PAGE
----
CE: [Laughs.] I started to smell like cookies after I was under the lights for a little while. But I thought it came off all right. It’s always fun to go back there, and I hate coming back on there as myself in any form. This interview is okay because I can’t see you. [Laughs.] But I don’t like coming on and just talking as myself, so I always come on with something.

BE: The “Downton Abbey” thing was great, too.

CE: Yeah, I thought that came out great.

BE: So let’s talk “Eagleheart.” One of the most surprising things about the series, at least to me, is that you don’t actually get a writing credit on the show. Not that you don’t have some input, given that you’re a consulting producer, but…

CE: I’d say these guys have my voice down. I knew that when I met with them. They were huge fans of mine, and, honestly, I didn’t want the extra work. [Laughs.] And at the same time, y’know, they changed the pilot quite a bit to suit me, and what I do – and Adam Resnick does this, also – is sort of take a pass at the scripts when they’re done with them and change a couple of jokes here and there, and if something’s not quite in my voice, I just kind of paraphrase what I would be saying, and that sort of thing. I’m sort of at the point in my career where writers that are working in the business sort of grew up knowing about me. At least the ones that are fans of mine, anyway. And they’re really capable of writing for me. It wasn’t always that case. Early on in my career, it was pretty much Adam and me just trying to establish this voice.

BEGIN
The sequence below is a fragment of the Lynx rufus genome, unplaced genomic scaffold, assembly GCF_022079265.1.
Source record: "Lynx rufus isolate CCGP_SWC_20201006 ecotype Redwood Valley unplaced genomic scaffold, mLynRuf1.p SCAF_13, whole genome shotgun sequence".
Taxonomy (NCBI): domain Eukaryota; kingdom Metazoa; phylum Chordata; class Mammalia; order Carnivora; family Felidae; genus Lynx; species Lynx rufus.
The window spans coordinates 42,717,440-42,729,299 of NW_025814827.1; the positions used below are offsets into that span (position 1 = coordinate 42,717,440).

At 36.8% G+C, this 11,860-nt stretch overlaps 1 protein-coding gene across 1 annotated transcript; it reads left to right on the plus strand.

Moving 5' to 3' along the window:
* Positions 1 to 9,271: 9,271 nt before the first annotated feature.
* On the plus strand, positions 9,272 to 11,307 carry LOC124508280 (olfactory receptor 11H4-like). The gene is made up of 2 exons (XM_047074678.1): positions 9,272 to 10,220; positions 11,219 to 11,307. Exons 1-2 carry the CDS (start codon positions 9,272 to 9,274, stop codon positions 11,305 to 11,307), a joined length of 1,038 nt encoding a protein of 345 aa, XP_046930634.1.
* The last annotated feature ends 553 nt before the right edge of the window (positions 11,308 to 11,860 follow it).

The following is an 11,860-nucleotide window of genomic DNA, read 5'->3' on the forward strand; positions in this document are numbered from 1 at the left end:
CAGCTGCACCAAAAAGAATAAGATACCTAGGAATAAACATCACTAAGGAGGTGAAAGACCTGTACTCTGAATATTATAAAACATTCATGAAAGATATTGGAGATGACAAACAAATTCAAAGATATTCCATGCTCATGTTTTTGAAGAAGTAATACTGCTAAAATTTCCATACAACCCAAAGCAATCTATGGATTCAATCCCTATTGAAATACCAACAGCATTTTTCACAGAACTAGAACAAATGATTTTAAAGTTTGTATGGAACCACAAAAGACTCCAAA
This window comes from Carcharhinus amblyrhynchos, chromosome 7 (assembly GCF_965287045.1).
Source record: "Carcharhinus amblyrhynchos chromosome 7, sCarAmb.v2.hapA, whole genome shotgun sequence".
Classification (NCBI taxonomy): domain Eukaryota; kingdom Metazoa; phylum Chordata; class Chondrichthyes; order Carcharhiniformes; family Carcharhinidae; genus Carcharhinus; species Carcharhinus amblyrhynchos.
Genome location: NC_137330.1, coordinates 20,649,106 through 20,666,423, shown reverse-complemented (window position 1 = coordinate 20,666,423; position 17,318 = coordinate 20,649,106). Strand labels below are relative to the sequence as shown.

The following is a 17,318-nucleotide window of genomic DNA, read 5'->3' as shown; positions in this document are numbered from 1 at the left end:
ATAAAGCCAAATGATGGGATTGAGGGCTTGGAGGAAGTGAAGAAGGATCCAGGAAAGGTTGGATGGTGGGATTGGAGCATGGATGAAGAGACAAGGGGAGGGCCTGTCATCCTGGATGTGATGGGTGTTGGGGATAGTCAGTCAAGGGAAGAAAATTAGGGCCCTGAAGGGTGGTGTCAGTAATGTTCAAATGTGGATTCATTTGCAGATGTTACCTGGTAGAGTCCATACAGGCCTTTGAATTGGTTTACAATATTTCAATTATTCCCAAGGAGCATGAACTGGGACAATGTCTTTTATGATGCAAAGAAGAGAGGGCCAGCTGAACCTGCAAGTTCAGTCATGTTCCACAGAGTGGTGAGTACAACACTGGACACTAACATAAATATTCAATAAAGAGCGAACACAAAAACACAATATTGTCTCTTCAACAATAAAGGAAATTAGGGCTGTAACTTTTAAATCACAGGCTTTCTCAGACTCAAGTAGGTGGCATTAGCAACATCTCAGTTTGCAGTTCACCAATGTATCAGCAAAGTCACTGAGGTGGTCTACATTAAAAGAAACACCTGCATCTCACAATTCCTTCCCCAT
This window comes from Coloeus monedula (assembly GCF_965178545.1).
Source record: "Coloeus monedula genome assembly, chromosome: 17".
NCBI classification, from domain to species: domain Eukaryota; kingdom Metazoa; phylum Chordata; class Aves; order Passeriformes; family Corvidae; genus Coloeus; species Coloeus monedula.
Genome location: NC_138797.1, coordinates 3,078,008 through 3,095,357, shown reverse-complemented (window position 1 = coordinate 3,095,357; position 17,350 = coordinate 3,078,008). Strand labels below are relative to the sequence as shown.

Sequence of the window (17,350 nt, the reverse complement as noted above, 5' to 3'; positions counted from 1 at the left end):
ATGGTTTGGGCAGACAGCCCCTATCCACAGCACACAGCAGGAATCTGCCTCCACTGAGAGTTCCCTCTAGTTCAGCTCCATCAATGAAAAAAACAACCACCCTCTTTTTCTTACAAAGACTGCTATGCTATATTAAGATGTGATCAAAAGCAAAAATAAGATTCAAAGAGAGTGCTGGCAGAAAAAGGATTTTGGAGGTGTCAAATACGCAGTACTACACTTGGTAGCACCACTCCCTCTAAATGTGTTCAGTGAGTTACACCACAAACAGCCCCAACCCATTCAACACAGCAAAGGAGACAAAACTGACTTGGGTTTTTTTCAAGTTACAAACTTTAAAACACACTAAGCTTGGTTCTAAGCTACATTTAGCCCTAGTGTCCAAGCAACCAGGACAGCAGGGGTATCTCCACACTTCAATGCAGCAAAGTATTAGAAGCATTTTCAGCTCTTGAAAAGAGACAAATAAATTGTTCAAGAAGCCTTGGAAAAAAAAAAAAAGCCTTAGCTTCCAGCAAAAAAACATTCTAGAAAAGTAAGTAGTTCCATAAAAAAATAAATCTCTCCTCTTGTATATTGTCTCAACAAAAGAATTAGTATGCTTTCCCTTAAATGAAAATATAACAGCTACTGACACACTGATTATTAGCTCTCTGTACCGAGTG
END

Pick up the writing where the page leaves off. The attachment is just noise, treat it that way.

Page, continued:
BE: Of course, it makes me wonder if people sometimes come to you with something utterly off the wall, saying, “Well, ‘Cabin Boy’ was so nuts that I figured you’d be into this.’

CE: Yeah, I think I get that a lot. It’s interesting: some people put anything weird in the “weird” category and think, “Oh, Chris’ll do that because it’s so weird.” But you’re right. Certain people, like yourself, get why certain things are funny-weird as opposed to just being strange. That’s a different breed. I think I do get lumped in a lot with “he’s just off the wall, he’s crazy.”

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The Man Who Would Be Edgar Pudwacker: Matt Damon’s 15 Funniest Appearances